Why Wall Street Won't Let Cohen's SAC Capital Hang: Street Whispers

NEW YORK ( TheStreet) - New charges against a former SAC Capital Advisors employee indicate that insider trading allegations may reach the prominent hedge fund's namesake, Steven A. Cohen, and are reportedly unnerving investors to a degree not seen since a multi-year probe by the Securities and Exchange Commission and the U.S. Attorney ensnarled a half dozen former employees of the fund.

Still, even if investors in the $14 billion hedge fund are getting flighty as they read through the U.S. Attorney's complaint, don't expect SAC Capital's Wall Street trading partners to cut and run from the once mighty and still strong-performing fund.

Top hedge funds like SAC Capital are big business for Wall Street investment banks and, if history is any guide, the fund will continue to get preferential treatment to trade in the Wall Street casino even if their luck runs dry.

Already, large hedge funds wield power in negotiating the best terms available on trading lines, prime brokerage agreements and contracts to trade complex financial products such as swaps. After giving hedge funds financial terms unavailable to traditional money managers, history has shown investment banks are reluctant to use the letter of the law to pull out from hedge fund clients in times of distress.

See why SAC Capital's alleged insider trade hid in dark pools.

In the late 1990's Long Term Capital Management was able to secure unheard of trading agreements from Wall Street dealers like Merrill Lynch and Bear Stearns. As the fund neared collapse, many of its trading partners like Goldman Sachs ( GS), JPMorgan ( JPM), Deutsche Bank ( DB), UBS ( UBS) and Morgan Stanley ( MS) put hundreds of millions of dollars into the funds bailout.

The other option would have been to call in trading lines, trigger terminations on derivative trades and call for much higher amounts of collateral, which would have spelled the fund's quick demise.

During the 2008 financial crisis, hedge fund titan Citadel was seen as being helped to survival, in part, by the fund's Wall Street counterparties as ratings downgrades and a near 50% drop in investment portfolios threatened two of the firm's main funds.

The key, in both instances, is that while agreements to trade complex financial products and open prime brokerage accounts normally contain the legalese that gives Wall Street investment banks the upper hand if a fund falls on hard times, they're unlikely to wield that power against a hedge fund like SAC or Citadel that's brought in hundreds of millions in fees and commissions over the years.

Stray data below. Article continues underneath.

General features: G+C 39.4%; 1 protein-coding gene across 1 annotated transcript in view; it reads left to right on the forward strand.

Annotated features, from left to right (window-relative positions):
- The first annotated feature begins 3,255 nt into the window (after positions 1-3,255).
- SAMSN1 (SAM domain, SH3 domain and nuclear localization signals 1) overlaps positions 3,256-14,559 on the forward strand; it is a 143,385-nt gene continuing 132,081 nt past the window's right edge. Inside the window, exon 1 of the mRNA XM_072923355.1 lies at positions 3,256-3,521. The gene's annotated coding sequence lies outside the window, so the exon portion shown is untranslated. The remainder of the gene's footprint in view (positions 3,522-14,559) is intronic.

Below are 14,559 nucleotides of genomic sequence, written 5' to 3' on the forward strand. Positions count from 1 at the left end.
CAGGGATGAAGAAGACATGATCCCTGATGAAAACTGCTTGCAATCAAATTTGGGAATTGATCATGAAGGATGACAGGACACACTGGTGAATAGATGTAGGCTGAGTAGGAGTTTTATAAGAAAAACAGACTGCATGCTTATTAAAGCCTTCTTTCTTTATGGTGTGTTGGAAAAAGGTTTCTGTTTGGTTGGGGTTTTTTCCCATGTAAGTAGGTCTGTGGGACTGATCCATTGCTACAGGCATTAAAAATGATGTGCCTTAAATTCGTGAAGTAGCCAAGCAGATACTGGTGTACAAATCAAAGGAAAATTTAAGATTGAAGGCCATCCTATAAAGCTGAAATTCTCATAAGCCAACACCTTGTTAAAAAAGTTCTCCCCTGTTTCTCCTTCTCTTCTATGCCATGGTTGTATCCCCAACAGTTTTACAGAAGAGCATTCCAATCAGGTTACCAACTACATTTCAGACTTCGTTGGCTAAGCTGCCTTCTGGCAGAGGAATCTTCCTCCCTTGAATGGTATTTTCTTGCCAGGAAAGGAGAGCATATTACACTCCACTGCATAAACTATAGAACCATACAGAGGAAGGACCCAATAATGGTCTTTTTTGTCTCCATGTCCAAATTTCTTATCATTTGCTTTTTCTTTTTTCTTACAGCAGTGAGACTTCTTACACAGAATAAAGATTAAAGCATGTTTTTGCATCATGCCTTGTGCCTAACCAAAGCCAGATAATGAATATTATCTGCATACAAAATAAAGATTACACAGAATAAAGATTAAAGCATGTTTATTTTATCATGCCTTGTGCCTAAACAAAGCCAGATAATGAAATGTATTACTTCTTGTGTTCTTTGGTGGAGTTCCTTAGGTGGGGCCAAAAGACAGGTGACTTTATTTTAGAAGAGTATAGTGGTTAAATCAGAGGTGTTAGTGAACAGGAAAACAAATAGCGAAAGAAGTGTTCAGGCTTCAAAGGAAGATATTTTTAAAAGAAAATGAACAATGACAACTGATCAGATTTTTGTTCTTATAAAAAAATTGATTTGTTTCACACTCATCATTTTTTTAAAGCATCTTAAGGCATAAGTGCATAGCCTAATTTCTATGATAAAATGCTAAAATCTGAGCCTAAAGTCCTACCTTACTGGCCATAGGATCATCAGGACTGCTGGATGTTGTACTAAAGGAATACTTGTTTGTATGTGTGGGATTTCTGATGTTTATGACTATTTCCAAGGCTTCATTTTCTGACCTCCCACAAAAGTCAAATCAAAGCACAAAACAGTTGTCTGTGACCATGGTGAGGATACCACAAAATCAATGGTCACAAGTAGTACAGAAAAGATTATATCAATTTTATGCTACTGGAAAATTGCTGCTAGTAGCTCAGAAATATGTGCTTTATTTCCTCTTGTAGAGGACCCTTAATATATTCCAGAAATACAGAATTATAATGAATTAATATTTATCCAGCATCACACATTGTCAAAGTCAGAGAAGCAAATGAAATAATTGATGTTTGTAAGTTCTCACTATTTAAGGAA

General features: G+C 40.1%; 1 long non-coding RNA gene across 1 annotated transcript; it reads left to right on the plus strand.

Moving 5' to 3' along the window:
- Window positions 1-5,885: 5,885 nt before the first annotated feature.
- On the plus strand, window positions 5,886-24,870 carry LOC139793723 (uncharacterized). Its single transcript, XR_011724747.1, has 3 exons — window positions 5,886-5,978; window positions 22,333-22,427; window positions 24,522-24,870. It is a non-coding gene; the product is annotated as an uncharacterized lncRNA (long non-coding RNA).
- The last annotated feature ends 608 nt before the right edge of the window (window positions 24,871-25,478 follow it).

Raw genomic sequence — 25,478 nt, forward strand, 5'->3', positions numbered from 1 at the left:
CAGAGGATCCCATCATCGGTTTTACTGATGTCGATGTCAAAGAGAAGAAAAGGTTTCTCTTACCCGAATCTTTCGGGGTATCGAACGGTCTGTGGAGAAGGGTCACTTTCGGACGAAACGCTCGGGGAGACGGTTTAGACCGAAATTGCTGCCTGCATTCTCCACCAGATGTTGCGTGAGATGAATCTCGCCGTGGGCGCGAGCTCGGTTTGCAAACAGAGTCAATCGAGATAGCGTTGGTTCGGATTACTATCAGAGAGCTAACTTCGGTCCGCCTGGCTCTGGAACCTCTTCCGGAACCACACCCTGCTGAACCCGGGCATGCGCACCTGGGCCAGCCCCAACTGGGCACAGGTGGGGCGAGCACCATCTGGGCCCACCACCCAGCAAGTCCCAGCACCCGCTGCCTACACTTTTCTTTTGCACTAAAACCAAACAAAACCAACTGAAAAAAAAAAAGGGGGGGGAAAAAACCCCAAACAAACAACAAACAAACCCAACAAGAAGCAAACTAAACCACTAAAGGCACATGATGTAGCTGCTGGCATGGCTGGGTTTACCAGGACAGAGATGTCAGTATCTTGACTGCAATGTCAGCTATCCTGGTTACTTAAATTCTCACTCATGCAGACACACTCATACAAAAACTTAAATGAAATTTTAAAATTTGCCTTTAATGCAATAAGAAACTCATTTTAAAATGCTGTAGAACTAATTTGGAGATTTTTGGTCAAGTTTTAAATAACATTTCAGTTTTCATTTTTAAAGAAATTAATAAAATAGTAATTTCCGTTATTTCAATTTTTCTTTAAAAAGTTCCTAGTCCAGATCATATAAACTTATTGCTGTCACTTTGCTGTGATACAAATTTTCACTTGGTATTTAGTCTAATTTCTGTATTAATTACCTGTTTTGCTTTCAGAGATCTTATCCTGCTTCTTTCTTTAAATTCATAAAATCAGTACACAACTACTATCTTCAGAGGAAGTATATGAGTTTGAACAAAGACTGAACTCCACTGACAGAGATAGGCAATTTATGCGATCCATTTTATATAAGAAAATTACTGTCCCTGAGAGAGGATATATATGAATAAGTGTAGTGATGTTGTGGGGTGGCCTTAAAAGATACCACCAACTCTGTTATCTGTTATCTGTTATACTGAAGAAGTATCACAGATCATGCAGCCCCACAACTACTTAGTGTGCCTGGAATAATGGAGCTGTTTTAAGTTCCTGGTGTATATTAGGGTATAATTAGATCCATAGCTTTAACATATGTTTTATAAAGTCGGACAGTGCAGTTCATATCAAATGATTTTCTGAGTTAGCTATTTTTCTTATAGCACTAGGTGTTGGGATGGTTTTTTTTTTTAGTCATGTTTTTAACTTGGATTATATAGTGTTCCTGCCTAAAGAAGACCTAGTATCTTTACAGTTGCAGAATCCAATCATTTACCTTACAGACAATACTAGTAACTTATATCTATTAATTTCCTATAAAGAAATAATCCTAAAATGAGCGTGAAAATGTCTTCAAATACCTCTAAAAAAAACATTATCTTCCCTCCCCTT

SAC's Cohen is reported to have held a conference call this morning to reassure clients about SAC Capital's business. Bloomberg reports that Cohen said on the call the SEC has filed a 'Wells Notice' against the fund, but not himself personally.

For SAC, the call was likely also a move to stem any possible outflow of client money from the fund.

Normally outflows and a drop in a fund's so-called net asset value are the quickest way for Wall Street banks to cut and run from a fund. However, while SAC's investors may very well be flighty, its unlikely the firm's trading counterparts are preparing to hang Cohen out to dry anytime soon.

Bloomberg reports the funds investors see a Nov. 20 charges against a former portfolio manager, Matthew Martoma and his trading of Elan ( ELN) and Wyeth shares as concerning because they indicate Cohen may have been a participant in the alleged insider trading.

Earlier in November, U.S. Attorney Preet Bharara may have hooked his biggest insider trade, after unveiling new allegations against a SAC Capital Management trader that raises the prospect the worst is yet to come for the hedge fund and its founder Steven A. Cohen.

The U.S. attorney's charge alleges that former SAC trader Mathew Martoma was able to make $276 million in profit and avoided losses on the shares of Elan ( ELN) and Wyeth by way of trading on illegal knowledge of negative trials in an Alzheimer's drug being developed by both companies.

While allegations do not mention Cohen by name, they repeatedly refer to a "Hedge Fund Owner" as receiving Martoma's advice to sell shares and instructing the hedge fund to liquidate large blocks of stock.

The charge against Martoma is the sixth time a current or former SAC worker has been linked to insider trading while working at the company.

Already, two former SAC Capital traders and an analyst at the hedge fund have pleaded guilty to insider trading, and a former portfolio manager Michael Steinberg has been named as an unindicted co-conspirator, but is yet to be charged.

"Mr. Cohen and SAC are confident that they have acted appropriately and will continue to cooperate with the government's inquiry," Jonathan Gasthalter, a spokesman for SAC Capital, said last week.

Martoma's lawyer, Charles A. Stillman, said last week he expected the former portfolio manager to be "fully exonerated."

-- Written by Antoine Gara in New York